Budapest is the capital, largest city, and cultural center of Hungary, having about one-fifth of the country's population. Situated on both banks of the Danube river, 217 km (135 miles) southeast of Vienna, Austria, it embraces three older cities: Obuda, Buda, and Pest.
The city has a population of about 2 million people, it is flanked on the west by hills and on the east by the Hungarian Plain.
The origins of Budapest's three separate urban districts are quite distinct. Obuda lay on the west bank of the Danube, close to the Roman frontier town of Aquincum. Buda lay to the west on a steep hill, Castle Hill, and in the Middle Ages it became a seat of the Hungarian kings. Pest spread out along the flat east bank of the Danube and became a commercial and industrial city.
The people of Budapest are mainly Hungarian. The population includes Germans as well, however, and South Slavs remain from the period of the Ottoman invasion of southeastern Europe. In Buda are the remains of the former royal palace, the historic 13th-century Cathedral of St. Matthias, 18th-century government buildings, and the former town houses of Hungarian noblemen.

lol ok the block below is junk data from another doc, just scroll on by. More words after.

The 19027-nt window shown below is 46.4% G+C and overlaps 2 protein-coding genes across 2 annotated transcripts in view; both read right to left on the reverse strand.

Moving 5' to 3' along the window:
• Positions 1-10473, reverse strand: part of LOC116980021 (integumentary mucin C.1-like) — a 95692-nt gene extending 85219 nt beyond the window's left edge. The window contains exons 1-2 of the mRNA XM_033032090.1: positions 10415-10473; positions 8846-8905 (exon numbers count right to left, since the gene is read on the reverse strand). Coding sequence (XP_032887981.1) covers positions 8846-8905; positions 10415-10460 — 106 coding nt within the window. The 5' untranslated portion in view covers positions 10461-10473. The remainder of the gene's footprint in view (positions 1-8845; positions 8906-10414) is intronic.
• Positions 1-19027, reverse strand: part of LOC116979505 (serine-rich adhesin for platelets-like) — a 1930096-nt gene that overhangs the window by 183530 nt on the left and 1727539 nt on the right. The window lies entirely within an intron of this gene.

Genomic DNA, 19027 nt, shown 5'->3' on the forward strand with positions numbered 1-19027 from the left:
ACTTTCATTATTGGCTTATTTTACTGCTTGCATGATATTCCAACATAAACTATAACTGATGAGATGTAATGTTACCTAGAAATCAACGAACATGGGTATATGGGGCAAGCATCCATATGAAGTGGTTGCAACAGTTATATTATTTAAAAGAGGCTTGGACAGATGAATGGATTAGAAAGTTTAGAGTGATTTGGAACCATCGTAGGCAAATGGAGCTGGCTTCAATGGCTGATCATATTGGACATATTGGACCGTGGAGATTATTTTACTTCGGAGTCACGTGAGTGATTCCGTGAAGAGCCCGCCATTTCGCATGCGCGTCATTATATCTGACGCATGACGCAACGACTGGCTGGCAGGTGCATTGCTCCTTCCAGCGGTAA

Cathedral of St. Matthias
The architecture of Pest is mainly 19th century, although within the curving line of the boulevards, which follow early defenses, are recent industrial and residential quarters. Pest contains the 19th-century neo-Gothic parliament building. Budapest is also the chief educational and cultural center of the country and is noteworthy for its museums and art collections like the National Museum and Budapest Museum of Fine Arts.
Some of the most noteworthy sights of Budapest are Matthias Cathedral, Fisherman´s Bastion, Heroes Square and Margaret Island.